Let's Not Neglect the National Mall
With attention focused on the opening of the immense, $621 million Capitol Visitor Center on the east side of the U.S. Capitol Building, let's not forget the National Mall to the west. Shouldn't we also be investing to enhance America's most nationally significant public space?
The 580,000-square-foot Capitol Visitor Center expresses the anxieties and the will of members of Congress. Its creation was motivated by desires for better security and management of visitors, as well as for additional interior spaces serving visitors and lawmakers. Built underground, it required a radical makeover of the romantically composed landscape between the Capitol Building and First Street.
But in fact the National Mall is a much more important landscape, not because of its size and location, but rather because of its history, its meaning and, not incidentally, the diverse purposes it serves.
Although attention is being paid to the National Mall by designers, scholars, civic organizations and government agencies, its future remains uncertain, partly because of funding limitations. But in the minds of many, uncertainty also stems from lack of a comprehensive, unified vision for the Mall.
To this end, members of Congress and the president-elect would do well to read a new book, "The National Mall: Rethinking Washington's Monumental Core," published by the Johns Hopkins University Press. Edited by sociologist Nathan Glazer and architectural historian Cynthia R. Field, the book's collection of essays by a number of Mall-savvy authors fully explores the Mall's past, present and potential future, identifying problems and opportunities.
The book describes and illustrates the Mall's design evolution, starting with Pierre L'Enfant's original conception for an axial open space stretching west from the Capitol toward the Potomac River. It tracks the disparate ideas that hurt the Mall landscape in the 19th century; the 1902 McMillan Commission Plan that expanded the Mall and established a baroque sense of order and monumental grandeur; and 20th-century Mall development, marked by temporary intrusions as well as the proliferation of museums and memorials.
Several essays talk about the Mall as "the nation's gathering place," a venue able to accommodate ceremony and celebration, recreation, entertainment, exhibition and political expression. The Mall can host the Smithsonian Folklife Festival, the AIDS quilt, baseball games, July 4 fireworks and a quarter million protesting citizens.
Thus the Mall is truly multifunctional, at once a sacred space and a utilitarian one. While imbued with geometric order and spatial clarity as envisioned by both L'Enfant and the McMillan Commission, the Mall close-up often looks scruffy and ill kempt.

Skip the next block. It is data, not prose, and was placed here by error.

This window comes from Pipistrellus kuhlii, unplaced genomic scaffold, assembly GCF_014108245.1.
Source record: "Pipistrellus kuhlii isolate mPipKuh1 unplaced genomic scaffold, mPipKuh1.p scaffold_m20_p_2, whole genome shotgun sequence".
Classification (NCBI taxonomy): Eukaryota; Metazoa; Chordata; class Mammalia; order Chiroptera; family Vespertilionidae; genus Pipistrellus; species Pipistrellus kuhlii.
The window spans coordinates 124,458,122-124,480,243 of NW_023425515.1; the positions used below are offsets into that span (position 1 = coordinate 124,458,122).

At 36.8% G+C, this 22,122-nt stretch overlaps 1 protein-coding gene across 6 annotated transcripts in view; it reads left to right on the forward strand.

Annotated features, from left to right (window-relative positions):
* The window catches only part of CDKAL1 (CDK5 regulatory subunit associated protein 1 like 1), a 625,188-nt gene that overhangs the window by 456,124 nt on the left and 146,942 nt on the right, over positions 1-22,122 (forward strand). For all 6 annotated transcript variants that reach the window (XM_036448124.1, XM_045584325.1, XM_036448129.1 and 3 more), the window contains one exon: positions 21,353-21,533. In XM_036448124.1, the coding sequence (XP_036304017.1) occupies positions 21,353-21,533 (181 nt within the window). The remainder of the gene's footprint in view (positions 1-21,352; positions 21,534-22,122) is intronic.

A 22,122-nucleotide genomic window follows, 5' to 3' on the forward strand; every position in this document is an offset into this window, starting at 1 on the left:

Individual museums flank and frame the Mall, but most are architecturally autonomous buildings that say little to each other. They reflect the episodic quality of the Mall and are, in all respects, tangential to it. Fortunately the Capitol, White House, Lincoln Memorial, Jefferson Memorial and Washington Monument anchor the Mall, recall its symbolic idea and provide historic narrative.
Congress has declared the Mall complete. Yet the Mall will probably always be a work in progress, susceptible to periodic improvisation and policy shifts. It has been shaped more by pragmatic considerations than by an overarching, coherent plan that is visionary and enduring.
Of course, plans exist. The Mall is federal property overseen primarily by the U.S. Park Service, the National Capital Planning Commission and the U.S. Commission of Fine Arts. These agencies have drafted a "National Capital Framework Plan" that essentially preserves the Mall in its present form while extending its "commemorative landscape" into the city. The planning premise is that, for centuries to come, museums and memorials will continue to be built, but not on or adjacent to the nation's gathering space.
Meanwhile, other federal entities have interests and say-so concerning the Mall's development: the Smithsonian Institution, the National Gallery of Art, the Architect of the Capitol and the General Services Administration. And what about the interests of the District's government and citizens?
Yet the question remains: What should the historic Mall itself become?
One of the book's contributors, Judy Scott Feldman, founder and chairman of the National Coalition to Save Our Mall, believes that this question cannot be answered as long as fragmented oversight and ad hoc decision-making persist.
Asking "who's in charge of the Mall?," she proposes a McMillan-type congressional commission to be solely responsible for the Mall. It would bring forth a new, visionary plan for the Mall proper, even addressing more mundane issues: parking, restrooms, food service, maintenance of walks and vegetation, storm water drainage, lighting and security.
Most important, such a vision would enunciate the Mall's symbolic and cultural significance, setting forth how the Mall should be composed physically, how it should be used and managed, how it should relate to the surrounding city and what messages it should convey to the nation's citizens and to the world.
Roger K. Lewis is a practicing architect and a professor emeritus of architecture at the University of Maryland.